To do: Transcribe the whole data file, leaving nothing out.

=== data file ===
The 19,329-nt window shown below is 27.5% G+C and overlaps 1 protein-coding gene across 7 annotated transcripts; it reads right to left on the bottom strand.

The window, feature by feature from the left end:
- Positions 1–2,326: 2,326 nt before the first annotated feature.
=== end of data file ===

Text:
The 19,329-nt window shown below is 27.5% G+C and overlaps 1 protein-coding gene across 7 annotated transcripts; it reads right to left on the bottom strand.

The window, feature by feature from the left end:
- Positions 1–2,326: 2,326 nt before the first annotated feature.